Working an auto assembly line is hard arduous work and they do not make an “inferior product”. UAW workers assemble a product that was designed by engineers, gutted of much of its quality by the bean counting costs accountants and approved by management. This is a partial list of GM’s executives. Odd how we never hear about their salaries and benefits ( total executive payroll costs to the company and the estimated value of their contributions to company profits – which since GM is basically bankrupt, would be zero as of today), or how top heavy GM is in executives.
General Motors- In 2007, G. Richard Wagoner raked in $14,415,914 in total compensation according to the SEC. According to the AFL-CIO’s calculation method*, this CEO raked in $19,761,874 in total 2007 compensation.
Ford – In 2007, Alan Mulally raked in $21,670,674 in total compensation according to the SEC. According to the AFL-CIO’s calculation method*, this CEO raked in $22,750,385 in total 2007 compensation.
Foreign car companies like Toyota are frequently sited by the anti-union crowd as an example to be followed, Toyota: Auto Industry Race to the Bottom – September 16th, 2008
Toyota’s supplier plants also make extensive use of guest or “trainee” workers – under conditions that in some respects qualify as human trafficking: The workers, most of whom come from China and Vietnam, pay manpower agencies in their home countries as much as $8,000 to $10,000 for a two- or three-year contract.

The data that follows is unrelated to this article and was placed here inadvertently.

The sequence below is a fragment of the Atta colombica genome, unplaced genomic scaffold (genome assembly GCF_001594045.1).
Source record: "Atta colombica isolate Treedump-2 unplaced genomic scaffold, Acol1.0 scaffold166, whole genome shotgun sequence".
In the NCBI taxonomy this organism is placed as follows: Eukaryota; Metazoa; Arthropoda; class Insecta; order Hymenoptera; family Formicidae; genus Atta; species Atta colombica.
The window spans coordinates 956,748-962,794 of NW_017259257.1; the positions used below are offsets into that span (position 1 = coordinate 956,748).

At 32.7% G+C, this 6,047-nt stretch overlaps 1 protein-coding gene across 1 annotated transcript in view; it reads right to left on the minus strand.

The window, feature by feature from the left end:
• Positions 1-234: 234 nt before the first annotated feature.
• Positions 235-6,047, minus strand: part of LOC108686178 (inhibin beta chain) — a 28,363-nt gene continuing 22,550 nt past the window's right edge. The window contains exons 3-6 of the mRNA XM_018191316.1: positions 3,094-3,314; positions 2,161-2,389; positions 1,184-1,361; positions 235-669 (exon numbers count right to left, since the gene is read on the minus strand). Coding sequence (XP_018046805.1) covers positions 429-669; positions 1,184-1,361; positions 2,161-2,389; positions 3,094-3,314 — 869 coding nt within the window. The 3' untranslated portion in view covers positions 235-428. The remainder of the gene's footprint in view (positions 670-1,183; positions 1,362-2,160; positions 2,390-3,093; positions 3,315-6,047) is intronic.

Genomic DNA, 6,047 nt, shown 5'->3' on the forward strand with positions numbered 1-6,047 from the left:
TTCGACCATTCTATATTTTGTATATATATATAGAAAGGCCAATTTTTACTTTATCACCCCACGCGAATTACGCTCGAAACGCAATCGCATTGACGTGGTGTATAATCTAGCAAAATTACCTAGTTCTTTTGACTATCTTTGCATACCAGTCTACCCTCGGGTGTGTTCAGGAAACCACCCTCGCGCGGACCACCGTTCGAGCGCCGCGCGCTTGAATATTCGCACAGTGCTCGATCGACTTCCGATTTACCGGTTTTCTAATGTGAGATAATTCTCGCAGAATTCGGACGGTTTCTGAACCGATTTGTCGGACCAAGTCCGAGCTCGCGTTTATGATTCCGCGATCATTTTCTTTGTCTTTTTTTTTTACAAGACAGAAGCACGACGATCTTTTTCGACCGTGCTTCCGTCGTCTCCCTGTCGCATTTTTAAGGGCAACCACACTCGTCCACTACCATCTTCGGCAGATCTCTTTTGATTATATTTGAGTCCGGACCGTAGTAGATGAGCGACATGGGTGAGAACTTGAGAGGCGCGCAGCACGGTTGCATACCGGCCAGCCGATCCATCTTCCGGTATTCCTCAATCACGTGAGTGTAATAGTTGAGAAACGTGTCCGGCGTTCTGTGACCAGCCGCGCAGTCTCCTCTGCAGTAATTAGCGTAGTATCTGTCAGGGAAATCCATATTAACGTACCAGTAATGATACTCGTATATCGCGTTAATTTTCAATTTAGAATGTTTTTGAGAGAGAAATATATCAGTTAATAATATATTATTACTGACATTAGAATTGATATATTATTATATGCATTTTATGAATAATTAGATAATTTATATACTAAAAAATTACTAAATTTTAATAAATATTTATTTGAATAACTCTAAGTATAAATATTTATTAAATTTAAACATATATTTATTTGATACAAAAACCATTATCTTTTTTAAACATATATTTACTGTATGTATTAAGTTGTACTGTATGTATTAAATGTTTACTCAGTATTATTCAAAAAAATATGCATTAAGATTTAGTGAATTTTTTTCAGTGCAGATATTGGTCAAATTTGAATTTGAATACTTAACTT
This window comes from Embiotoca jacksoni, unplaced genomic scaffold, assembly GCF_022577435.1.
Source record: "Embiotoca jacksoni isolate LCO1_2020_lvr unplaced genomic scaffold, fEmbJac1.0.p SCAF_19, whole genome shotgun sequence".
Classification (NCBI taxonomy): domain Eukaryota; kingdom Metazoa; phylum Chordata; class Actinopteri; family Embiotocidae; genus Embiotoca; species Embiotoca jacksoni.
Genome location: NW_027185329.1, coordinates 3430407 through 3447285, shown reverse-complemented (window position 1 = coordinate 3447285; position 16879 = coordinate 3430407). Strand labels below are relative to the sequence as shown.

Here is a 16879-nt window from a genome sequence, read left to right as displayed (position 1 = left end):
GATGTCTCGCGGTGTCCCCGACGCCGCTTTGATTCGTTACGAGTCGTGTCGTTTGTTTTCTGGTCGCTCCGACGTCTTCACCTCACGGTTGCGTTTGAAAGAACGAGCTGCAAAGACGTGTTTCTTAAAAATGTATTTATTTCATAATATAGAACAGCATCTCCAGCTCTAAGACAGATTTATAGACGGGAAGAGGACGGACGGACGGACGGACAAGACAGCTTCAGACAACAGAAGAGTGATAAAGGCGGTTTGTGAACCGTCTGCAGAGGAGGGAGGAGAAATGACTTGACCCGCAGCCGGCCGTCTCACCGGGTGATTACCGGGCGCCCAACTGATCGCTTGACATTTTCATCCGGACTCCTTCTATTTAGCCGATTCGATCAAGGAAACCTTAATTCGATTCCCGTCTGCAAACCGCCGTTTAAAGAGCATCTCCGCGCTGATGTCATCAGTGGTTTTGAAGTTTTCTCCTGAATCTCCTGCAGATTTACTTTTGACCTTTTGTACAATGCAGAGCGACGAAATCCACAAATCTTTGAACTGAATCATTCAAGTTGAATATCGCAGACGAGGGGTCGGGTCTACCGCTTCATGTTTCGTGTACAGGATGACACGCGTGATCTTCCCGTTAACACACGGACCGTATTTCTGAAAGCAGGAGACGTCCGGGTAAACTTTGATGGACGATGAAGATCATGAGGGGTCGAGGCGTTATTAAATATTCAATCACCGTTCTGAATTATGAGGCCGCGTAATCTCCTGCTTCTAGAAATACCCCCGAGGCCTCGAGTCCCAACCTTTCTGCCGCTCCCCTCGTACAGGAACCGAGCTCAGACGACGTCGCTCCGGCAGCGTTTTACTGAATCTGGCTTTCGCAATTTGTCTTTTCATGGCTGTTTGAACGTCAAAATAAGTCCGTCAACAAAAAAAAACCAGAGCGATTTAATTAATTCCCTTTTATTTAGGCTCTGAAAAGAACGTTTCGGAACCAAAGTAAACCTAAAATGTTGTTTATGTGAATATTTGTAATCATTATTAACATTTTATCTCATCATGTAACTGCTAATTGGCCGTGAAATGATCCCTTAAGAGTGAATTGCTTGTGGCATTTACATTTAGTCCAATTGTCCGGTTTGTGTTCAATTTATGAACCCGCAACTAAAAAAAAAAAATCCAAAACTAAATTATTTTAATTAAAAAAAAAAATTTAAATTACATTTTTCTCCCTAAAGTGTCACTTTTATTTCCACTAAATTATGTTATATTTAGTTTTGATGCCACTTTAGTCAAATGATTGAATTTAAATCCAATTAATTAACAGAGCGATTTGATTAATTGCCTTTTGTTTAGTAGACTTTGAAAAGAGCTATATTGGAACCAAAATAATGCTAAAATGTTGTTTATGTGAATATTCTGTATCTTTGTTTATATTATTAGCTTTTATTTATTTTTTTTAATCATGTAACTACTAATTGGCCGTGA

Toyota’s website touts its commitment to diversity, calling it: “one of our top ten business initiatives, and our goal is to continue to foster best practices in every aspect of our business, including employment, dealers, procurement, communications and advertising, and philanthropy.”
Despite this commitment, Toyota’s foreign workers in Japan are second-class citizens. On arrival the guest workers’ passports are confiscated. During the first year as “trainees,” they are not covered by Japan’s labor or minimum wage laws. They work alongside Japanese workers, putting in the same long hours, but often earning less than half the minimum wage – as little as $2.76 an hour, or $479 a month. As guest workers, they are required to remain with the same employer – no matter how bad the working conditions – and to live in the company housing assigned to them – even though some are charged twice what their Japanese colleagues pay for comparable accommodations. Any worker who tries to change jobs, or who complains about conditions may be forcibly deported. By the time food, housing, and taxes are deducted, some guest workers end up earning less than $600 for an entire year, according to several advocacy organizations and unions that work with subcontract plant temp and guest workers.